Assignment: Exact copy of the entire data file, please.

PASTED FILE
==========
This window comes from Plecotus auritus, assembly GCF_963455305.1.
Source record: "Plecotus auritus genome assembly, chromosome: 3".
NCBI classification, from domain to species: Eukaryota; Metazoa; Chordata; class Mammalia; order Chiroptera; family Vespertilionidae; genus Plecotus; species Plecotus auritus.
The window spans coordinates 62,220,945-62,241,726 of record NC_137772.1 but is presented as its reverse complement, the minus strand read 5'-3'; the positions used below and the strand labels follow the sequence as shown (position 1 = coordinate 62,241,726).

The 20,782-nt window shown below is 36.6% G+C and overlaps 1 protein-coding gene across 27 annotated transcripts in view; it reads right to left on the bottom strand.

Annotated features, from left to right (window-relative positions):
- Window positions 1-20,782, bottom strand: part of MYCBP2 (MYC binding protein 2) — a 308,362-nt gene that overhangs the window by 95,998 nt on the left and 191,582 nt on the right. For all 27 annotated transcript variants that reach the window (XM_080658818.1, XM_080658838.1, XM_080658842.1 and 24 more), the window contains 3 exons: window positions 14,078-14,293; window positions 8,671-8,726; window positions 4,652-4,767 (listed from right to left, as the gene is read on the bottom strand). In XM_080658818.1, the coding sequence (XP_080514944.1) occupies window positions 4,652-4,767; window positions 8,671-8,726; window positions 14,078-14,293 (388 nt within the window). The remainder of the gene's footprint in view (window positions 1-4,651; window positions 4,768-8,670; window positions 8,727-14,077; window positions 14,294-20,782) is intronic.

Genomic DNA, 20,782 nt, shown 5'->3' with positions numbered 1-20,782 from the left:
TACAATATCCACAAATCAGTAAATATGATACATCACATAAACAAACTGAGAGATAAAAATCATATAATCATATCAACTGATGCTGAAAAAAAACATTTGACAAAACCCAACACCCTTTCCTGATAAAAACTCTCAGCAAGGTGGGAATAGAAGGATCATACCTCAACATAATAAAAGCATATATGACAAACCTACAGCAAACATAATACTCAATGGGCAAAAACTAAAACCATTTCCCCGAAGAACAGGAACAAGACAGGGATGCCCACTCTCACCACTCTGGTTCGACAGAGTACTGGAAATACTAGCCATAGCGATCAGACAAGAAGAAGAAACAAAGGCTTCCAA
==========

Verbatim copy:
This window comes from Plecotus auritus, assembly GCF_963455305.1.
Source record: "Plecotus auritus genome assembly, chromosome: 3".
NCBI classification, from domain to species: Eukaryota; Metazoa; Chordata; class Mammalia; order Chiroptera; family Vespertilionidae; genus Plecotus; species Plecotus auritus.
The window spans coordinates 62,220,945-62,241,726 of record NC_137772.1 but is presented as its reverse complement, the minus strand read 5'-3'; the positions used below and the strand labels follow the sequence as shown (position 1 = coordinate 62,241,726).

The 20,782-nt window shown below is 36.6% G+C and overlaps 1 protein-coding gene across 27 annotated transcripts in view; it reads right to left on the bottom strand.

Annotated features, from left to right (window-relative positions):
- Window positions 1-20,782, bottom strand: part of MYCBP2 (MYC binding protein 2) — a 308,362-nt gene that overhangs the window by 95,998 nt on the left and 191,582 nt on the right. For all 27 annotated transcript variants that reach the window (XM_080658818.1, XM_080658838.1, XM_080658842.1 and 24 more), the window contains 3 exons: window positions 14,078-14,293; window positions 8,671-8,726; window positions 4,652-4,767 (listed from right to left, as the gene is read on the bottom strand). In XM_080658818.1, the coding sequence (XP_080514944.1) occupies window positions 4,652-4,767; window positions 8,671-8,726; window positions 14,078-14,293 (388 nt within the window). The remainder of the gene's footprint in view (window positions 1-4,651; window positions 4,768-8,670; window positions 8,727-14,077; window positions 14,294-20,782) is intronic.

Genomic DNA, 20,782 nt, shown 5'->3' with positions numbered 1-20,782 from the left:
TACAATATCCACAAATCAGTAAATATGATACATCACATAAACAAACTGAGAGATAAAAATCATATAATCATATCAACTGATGCTGAAAAAAAACATTTGACAAAACCCAACACCCTTTCCTGATAAAAACTCTCAGCAAGGTGGGAATAGAAGGATCATACCTCAACATAATAAAAGCATATATGACAAACCTACAGCAAACATAATACTCAATGGGCAAAAACTAAAACCATTTCCCCGAAGAACAGGAACAAGACAGGGATGCCCACTCTCACCACTCTGGTTCGACAGAGTACTGGAAATACTAGCCATAGCGATCAGACAAGAAGAAGAAACAAAGGCTTCCAA